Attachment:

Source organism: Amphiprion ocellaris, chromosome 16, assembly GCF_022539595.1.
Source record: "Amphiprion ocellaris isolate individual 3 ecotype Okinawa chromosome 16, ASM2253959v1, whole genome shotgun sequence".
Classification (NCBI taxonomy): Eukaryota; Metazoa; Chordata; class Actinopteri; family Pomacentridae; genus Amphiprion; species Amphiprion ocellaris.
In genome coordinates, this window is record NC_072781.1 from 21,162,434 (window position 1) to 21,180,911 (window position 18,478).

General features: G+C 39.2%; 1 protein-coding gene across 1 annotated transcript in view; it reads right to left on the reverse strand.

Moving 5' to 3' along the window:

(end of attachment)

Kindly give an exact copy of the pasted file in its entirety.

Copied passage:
Source organism: Amphiprion ocellaris, chromosome 16, assembly GCF_022539595.1.
Source record: "Amphiprion ocellaris isolate individual 3 ecotype Okinawa chromosome 16, ASM2253959v1, whole genome shotgun sequence".
Classification (NCBI taxonomy): Eukaryota; Metazoa; Chordata; class Actinopteri; family Pomacentridae; genus Amphiprion; species Amphiprion ocellaris.
In genome coordinates, this window is record NC_072781.1 from 21,162,434 (window position 1) to 21,180,911 (window position 18,478).

General features: G+C 39.2%; 1 protein-coding gene across 1 annotated transcript in view; it reads right to left on the reverse strand.

Moving 5' to 3' along the window: